To Your Health
November, 2015 (Vol. 09, Issue 11)
Labor Meds Bad for Breastfeeding
By Editorial Staff
The seemingly endless benefits of breastfeeding can take a hit if the mother receives medication during labor. According to Dr. Kajsa Brimdyr
and her research team, administration of commonly utilized labor medications such as fentanyl and pitocin decrease the likelihood that the newborn will suckle appropriately within the first hour following birth.
"It is crucial for new parents to be aware of the risks of intrapartum drugs, and medical professionals have an ethical obligation to inform parents of such risks, especially when these drugs are so prevalent in Labor & Delivery," said Dr. Brimdyr in a press release touting the study findings. "The implications of this study are huge.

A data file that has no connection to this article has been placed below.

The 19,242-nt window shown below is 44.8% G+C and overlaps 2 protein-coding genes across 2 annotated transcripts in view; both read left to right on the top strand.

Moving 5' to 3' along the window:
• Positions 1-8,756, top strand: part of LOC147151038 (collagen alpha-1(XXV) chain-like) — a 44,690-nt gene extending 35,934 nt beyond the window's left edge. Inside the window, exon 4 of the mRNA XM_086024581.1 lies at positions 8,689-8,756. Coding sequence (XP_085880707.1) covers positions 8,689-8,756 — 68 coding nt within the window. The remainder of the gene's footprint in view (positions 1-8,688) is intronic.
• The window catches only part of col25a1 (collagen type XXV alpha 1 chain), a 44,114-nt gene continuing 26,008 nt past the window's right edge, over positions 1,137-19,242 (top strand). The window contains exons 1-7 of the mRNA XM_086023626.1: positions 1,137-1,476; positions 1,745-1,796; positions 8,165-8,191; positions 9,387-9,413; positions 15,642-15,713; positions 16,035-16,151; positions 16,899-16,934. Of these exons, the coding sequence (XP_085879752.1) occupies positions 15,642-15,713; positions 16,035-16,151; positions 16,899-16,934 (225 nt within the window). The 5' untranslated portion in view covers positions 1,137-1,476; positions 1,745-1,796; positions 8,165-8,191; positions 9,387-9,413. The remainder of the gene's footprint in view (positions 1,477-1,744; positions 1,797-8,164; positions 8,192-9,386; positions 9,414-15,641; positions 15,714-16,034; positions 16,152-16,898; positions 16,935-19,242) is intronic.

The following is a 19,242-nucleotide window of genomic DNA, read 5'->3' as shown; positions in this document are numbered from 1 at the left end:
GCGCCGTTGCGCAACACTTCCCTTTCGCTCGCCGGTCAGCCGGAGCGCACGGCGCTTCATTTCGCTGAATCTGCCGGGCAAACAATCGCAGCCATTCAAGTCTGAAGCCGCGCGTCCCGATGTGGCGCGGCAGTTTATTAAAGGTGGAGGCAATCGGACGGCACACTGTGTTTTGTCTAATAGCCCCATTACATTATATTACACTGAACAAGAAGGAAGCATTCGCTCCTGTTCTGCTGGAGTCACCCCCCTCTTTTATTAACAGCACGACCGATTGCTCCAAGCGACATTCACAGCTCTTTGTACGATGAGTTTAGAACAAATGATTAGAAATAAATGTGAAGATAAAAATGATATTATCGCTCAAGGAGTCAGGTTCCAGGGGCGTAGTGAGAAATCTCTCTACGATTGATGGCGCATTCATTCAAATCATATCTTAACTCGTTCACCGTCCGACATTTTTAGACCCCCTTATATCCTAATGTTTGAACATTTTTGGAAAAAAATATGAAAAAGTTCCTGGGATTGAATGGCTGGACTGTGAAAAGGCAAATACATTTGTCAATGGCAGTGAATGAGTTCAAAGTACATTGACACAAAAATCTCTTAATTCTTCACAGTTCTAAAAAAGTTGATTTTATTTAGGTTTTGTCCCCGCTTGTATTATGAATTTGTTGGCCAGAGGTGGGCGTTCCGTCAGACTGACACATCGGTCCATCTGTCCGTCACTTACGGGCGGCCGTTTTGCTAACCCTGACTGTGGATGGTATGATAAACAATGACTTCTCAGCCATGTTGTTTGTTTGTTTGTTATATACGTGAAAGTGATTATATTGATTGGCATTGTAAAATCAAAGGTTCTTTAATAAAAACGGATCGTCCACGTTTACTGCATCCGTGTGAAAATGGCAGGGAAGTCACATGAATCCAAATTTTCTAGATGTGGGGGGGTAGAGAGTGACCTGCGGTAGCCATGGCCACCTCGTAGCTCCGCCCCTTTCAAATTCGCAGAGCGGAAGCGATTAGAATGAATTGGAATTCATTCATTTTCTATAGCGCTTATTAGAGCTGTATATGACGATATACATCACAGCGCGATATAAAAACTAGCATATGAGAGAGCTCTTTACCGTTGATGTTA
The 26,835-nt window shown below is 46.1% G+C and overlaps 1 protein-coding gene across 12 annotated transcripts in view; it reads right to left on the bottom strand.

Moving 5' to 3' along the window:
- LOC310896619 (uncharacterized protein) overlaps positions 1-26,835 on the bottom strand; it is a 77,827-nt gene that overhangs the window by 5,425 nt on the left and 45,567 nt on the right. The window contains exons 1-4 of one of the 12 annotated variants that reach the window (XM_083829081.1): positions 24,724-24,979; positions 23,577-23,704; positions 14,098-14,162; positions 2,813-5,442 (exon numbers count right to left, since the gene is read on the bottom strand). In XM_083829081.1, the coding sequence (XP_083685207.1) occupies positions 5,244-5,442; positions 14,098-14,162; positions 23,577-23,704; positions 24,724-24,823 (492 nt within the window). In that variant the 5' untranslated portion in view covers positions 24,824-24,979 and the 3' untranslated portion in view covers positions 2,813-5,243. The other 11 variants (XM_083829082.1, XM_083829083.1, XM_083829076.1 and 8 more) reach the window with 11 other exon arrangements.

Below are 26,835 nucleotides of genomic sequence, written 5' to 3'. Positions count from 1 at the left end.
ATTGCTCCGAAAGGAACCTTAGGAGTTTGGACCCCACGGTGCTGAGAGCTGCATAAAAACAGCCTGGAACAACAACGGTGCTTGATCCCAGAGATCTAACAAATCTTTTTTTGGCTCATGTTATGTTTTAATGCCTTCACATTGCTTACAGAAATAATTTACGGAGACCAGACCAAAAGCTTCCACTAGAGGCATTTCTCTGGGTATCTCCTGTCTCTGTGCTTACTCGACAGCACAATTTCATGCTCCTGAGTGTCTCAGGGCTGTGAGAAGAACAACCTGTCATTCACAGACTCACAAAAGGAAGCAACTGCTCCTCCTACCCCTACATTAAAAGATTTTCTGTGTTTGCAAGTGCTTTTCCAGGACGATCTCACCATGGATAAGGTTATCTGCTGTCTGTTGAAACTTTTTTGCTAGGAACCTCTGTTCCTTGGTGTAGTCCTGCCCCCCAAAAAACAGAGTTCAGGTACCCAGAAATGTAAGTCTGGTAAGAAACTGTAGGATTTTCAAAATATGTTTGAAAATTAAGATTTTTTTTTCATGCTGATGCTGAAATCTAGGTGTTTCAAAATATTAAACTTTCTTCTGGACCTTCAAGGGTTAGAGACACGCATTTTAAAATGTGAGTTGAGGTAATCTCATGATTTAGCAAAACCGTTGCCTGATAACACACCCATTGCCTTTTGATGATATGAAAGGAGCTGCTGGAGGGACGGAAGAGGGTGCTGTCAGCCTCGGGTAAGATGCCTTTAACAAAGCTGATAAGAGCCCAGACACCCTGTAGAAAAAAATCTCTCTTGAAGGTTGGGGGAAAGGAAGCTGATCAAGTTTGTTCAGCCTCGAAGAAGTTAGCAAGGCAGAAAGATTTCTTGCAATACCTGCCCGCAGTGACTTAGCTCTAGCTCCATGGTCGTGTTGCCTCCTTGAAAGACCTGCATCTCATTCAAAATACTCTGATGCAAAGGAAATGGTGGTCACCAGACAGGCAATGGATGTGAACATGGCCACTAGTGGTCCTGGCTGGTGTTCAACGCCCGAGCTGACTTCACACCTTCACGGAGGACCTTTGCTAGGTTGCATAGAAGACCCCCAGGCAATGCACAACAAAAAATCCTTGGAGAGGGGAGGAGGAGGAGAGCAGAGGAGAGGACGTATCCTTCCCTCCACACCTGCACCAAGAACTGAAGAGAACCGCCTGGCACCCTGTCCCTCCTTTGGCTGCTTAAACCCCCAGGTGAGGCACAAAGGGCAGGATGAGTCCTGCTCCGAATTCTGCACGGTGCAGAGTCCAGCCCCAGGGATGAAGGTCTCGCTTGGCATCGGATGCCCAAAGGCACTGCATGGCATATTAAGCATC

In the United States, more than 80% of women intend to breastfeed, but only 22% are exclusively breastfeeding at 6 months, as recommended by the American Academy of Pediatrics (AAP), the World Health Organization, and others. Pitocin remains the most widely used drug for inducing labor and 61% of first-time moms receive an epidural. This study may offer insight into why our intentions don't match our outcomes."
Learn more about the benefits of breastfeeding by clicking here, and be sure to talk to your OB-GYN about the risks vs. benefits of any medications prescribed during pregnancy and/or labor.